On 19 August 2004, a Boeing 747-400 operated by Asiana Airlines, was given a landing clearance for runway 24L at Los Angeles (LAX). At the same time, a Boeing 737-800 operated by Southwest Airlines was given line up and wait instruction for the same runway. The B744 initiated a go-around as the crew spotted the B738 on the runway.
According to the National Transportation Safety Board (USA) (NTSB) Report on the Serious Incident,
"Radar reconstruction of the event found that AAR204 (Asiana B744) passed over SWA440 (Southwest B738) at 200 feet during the go-around. At the time of the incident, a controller change for the LC2 position had just occurred and the relief controller was responsible for the air traffic control handling of both AAR204 and SWA440."
At 2151:21, the LC2 controller who was being relieved cleared AAR204 to land runway 24L. At this point, the Boeing 747 was 9.3 miles from the runway. About 2 minutes later, while AAR204 proceeded inbound on the approach, the LC2 controller provided a relief briefing to the LC2 relief controller and advised him that AAR204 was landing on runway 24L, which the relief controller acknowledged. After assuming the responsibility of the position, the first transmission from the LC2 relief controller was to SWA440 instructing the flight crew to taxi into position and hold on runway 24L (NOTE: the RTF used in United States differs from the ICAO phraseology “Line up RWY… and wait”). AAR204 was 1.81 miles from the runway at 700 feet. According to the SWA440 captain's statement, he saw the Asiana Boeing 747 on final approach but believed that the aircraft was landing on runway 24R. Twelve seconds later, the relief controller cleared SWA440 for takeoff. Radar data indicated AAR204 was 1.26 miles from the runway and about 35 seconds from reaching the landing threshold. Data retrieved from the SWA440's flight data recorder indicated the airplane was on taxiway V approaching runway 24L when given the takeoff clearance. This meant that the flight crew had less than 35 seconds to taxi on to runway 24L, begin a departure roll, and travel 6,000 feet before AAR440 crossed the landing threshold, which would be impossible. According to the Asiana captain's statement, he observed the Southwest Boeing 737 approaching runway 24L but believed the airplane would hold short of the runway. Once he recognized the aircraft was entering the runway, he initiated a go-around and estimated it was about the time his airplane was passing through 400 feet approaching the runway.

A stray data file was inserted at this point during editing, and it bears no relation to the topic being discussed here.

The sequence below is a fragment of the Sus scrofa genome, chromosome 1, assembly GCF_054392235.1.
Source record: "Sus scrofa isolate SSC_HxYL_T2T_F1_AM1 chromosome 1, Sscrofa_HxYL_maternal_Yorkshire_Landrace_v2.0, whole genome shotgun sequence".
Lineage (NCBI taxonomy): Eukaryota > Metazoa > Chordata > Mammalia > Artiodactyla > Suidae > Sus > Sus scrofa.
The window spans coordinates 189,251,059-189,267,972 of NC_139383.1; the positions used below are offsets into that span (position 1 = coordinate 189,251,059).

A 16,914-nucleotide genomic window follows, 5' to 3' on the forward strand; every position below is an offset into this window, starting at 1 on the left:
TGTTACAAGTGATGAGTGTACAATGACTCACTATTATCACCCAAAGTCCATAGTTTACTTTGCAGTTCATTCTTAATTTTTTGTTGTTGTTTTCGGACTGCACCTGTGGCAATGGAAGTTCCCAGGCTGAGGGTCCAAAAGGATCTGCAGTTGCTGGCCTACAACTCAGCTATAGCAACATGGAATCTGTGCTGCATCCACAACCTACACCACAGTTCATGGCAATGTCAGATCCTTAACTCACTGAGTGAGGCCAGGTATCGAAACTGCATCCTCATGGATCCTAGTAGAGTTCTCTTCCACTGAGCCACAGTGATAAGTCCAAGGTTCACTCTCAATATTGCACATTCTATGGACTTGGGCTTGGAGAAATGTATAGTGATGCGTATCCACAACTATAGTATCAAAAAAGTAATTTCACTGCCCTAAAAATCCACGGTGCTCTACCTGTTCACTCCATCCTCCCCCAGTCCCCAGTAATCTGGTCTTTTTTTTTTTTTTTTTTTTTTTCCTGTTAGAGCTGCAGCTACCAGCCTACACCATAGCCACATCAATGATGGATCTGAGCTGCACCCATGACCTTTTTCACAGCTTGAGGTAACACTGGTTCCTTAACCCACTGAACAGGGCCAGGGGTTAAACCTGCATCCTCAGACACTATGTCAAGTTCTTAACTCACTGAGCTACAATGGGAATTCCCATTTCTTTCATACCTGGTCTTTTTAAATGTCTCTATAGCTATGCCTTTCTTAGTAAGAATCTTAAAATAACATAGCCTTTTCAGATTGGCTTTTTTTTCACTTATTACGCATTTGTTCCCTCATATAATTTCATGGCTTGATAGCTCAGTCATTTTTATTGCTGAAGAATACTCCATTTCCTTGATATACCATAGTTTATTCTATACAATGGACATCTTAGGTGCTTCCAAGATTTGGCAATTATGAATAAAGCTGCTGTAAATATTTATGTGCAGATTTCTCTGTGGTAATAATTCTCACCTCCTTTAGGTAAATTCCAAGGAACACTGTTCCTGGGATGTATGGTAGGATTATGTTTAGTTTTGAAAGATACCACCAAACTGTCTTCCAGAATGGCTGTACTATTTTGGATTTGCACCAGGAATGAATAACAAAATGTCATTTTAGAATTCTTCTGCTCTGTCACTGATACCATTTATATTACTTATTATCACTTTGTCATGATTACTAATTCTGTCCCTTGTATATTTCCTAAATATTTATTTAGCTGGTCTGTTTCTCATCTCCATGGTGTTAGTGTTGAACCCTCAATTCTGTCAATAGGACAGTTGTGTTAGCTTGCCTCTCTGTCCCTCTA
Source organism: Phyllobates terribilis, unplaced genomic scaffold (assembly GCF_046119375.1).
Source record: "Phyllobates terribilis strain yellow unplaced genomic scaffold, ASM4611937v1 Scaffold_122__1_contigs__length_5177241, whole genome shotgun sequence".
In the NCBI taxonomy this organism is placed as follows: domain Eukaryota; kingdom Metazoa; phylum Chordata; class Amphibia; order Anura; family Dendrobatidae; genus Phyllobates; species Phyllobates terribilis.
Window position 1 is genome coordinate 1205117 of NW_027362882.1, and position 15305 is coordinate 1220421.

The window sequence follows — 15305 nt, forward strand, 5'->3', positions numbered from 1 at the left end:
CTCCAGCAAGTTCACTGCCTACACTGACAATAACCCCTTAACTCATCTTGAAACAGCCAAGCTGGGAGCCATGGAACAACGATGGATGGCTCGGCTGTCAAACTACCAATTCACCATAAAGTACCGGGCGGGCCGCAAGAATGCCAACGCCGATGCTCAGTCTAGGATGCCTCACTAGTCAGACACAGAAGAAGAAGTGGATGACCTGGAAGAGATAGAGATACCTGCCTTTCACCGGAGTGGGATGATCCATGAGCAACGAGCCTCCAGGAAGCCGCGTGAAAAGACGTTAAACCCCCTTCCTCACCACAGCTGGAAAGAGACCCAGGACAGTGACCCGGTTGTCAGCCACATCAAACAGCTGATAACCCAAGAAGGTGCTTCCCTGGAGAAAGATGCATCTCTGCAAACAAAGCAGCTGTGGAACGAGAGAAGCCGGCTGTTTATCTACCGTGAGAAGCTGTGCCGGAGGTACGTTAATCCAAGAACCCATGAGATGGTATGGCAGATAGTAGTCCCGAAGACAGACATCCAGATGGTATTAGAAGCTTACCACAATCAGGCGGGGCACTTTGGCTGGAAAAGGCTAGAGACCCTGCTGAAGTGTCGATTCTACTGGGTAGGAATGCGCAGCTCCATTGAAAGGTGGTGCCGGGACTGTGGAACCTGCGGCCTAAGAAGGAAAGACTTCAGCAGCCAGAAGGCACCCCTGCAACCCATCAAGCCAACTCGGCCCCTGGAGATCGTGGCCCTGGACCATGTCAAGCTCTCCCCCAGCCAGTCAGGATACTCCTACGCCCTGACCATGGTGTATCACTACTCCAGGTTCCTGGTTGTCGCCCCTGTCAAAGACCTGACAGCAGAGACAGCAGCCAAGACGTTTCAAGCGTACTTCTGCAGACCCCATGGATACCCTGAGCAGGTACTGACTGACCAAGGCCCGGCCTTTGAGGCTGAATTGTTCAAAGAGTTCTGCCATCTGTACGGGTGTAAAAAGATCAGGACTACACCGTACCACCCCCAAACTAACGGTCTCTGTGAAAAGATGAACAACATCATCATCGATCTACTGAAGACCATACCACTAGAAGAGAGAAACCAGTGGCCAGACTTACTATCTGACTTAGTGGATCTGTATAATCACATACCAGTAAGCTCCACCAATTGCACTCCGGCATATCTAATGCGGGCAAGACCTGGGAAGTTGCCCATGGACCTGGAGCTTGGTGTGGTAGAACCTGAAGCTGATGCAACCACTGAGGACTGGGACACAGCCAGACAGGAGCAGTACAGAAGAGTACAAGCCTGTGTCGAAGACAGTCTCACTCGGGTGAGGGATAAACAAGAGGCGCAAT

The relief controller said that contrary to the recorded relief briefing where he clearly acknowledged that AAR204 was cleared for the left runway, he fully believed AAR204 was landing runway 24R, and therefore, was unaware of the conflict. He first became aware of the problem when the Airport Movement Area Safety System (AMASS) generated an alarm. At this point, AAR440 was only about 12 seconds from colliding with SWA440, and without the prompt actions of the Asiana flight crew a collision would have likely occurred. When the relief controller recognized the problem, he canceled SWA440's takeoff clearance and AAR440's landing clearance. However, AAR204 had already overflown SWA440 on the go-around, clearing the aircraft by about 200 feet. Although the relief controller believed AAR204 was landing runway 24R, this did not alleviate his responsibility to properly monitor the operation and ensure separation was maintained.
The Investigation conducted by NTSB reveals:
At the time of the incursion, five certified professional controllers and one operations supervisor were working in the tower cab. According to the facility personnel, there would normally be 10 people available to work on this shift but injuries and illness had reduced the available shift staff to five. It is common for ATC to combine positions to accommodate facility and/or operational needs. Controllers routinely work combined positions and are specifically trained to do so. However, in this situation, the absence of a local assist controller eliminated an additional safety net established to assist local controllers. The staffing decisions made by the Federal Aviation Administration supervisor on duty at the time of the incursion decreased the likelihood that the relief controller's error would be detected and corrected prior to the runway incursion.
In its evaluation of fatigue, the investigation determined that the relief controller had only 8 hours off between the end of his August 18 evening shift at 2330, and the beginning of his morning shift at 0730 on the day of the accident. As a result, the relief controller reported sleeping just "5 or 6 hours" the night before the incursion, and described his shift leading up to the incursion as a "hard day." This acute sleep loss resulted in a slight decrease in cognitive performance on tasks involving working memory and reaction time.
The National Transportation Safety Board determines the probable cause(s) of this incident as follows:
- a loss of separation between Southwest flight 440 and Asiana flight 204 due to the LC2 relief controller's failure to appropriately monitor the operation and recognize a developing traffic conflict. Contributing factors included the FAA's position relief briefing procedures, the formatting of the DBRITE radar displays in the LAX tower, controller fatigue, and the tower supervisor's staffing decisions on the day of the incident.